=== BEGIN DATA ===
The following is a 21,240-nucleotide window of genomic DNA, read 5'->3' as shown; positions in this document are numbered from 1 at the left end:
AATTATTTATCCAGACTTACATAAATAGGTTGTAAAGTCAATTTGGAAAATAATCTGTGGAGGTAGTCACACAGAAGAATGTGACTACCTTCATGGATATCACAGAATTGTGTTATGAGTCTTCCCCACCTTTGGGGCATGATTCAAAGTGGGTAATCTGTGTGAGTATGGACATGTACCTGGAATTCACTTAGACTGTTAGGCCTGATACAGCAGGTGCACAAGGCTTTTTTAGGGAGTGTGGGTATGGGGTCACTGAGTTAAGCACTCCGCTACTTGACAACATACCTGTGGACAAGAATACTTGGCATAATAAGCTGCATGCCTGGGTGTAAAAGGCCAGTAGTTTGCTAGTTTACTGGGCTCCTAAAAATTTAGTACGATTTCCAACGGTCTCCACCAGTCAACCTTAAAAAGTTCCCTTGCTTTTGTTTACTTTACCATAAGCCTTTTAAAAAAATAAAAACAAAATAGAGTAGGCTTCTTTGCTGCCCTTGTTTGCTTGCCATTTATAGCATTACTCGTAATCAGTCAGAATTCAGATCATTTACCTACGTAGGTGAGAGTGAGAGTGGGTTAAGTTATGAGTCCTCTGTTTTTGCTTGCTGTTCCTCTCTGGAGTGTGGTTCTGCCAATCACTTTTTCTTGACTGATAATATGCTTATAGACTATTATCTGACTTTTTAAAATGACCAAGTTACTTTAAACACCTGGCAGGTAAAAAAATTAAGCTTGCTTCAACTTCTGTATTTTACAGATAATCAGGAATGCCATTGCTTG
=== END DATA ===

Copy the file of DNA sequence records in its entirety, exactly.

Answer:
The following is a 21,240-nucleotide window of genomic DNA, read 5'->3' as shown; positions in this document are numbered from 1 at the left end:
AATTATTTATCCAGACTTACATAAATAGGTTGTAAAGTCAATTTGGAAAATAATCTGTGGAGGTAGTCACACAGAAGAATGTGACTACCTTCATGGATATCACAGAATTGTGTTATGAGTCTTCCCCACCTTTGGGGCATGATTCAAAGTGGGTAATCTGTGTGAGTATGGACATGTACCTGGAATTCACTTAGACTGTTAGGCCTGATACAGCAGGTGCACAAGGCTTTTTTAGGGAGTGTGGGTATGGGGTCACTGAGTTAAGCACTCCGCTACTTGACAACATACCTGTGGACAAGAATACTTGGCATAATAAGCTGCATGCCTGGGTGTAAAAGGCCAGTAGTTTGCTAGTTTACTGGGCTCCTAAAAATTTAGTACGATTTCCAACGGTCTCCACCAGTCAACCTTAAAAAGTTCCCTTGCTTTTGTTTACTTTACCATAAGCCTTTTAAAAAAATAAAAACAAAATAGAGTAGGCTTCTTTGCTGCCCTTGTTTGCTTGCCATTTATAGCATTACTCGTAATCAGTCAGAATTCAGATCATTTACCTACGTAGGTGAGAGTGAGAGTGGGTTAAGTTATGAGTCCTCTGTTTTTGCTTGCTGTTCCTCTCTGGAGTGTGGTTCTGCCAATCACTTTTTCTTGACTGATAATATGCTTATAGACTATTATCTGACTTTTTAAAATGACCAAGTTACTTTAAACACCTGGCAGGTAAAAAAATTAAGCTTGCTTCAACTTCTGTATTTTACAGATAATCAGGAATGCCATTGCTTG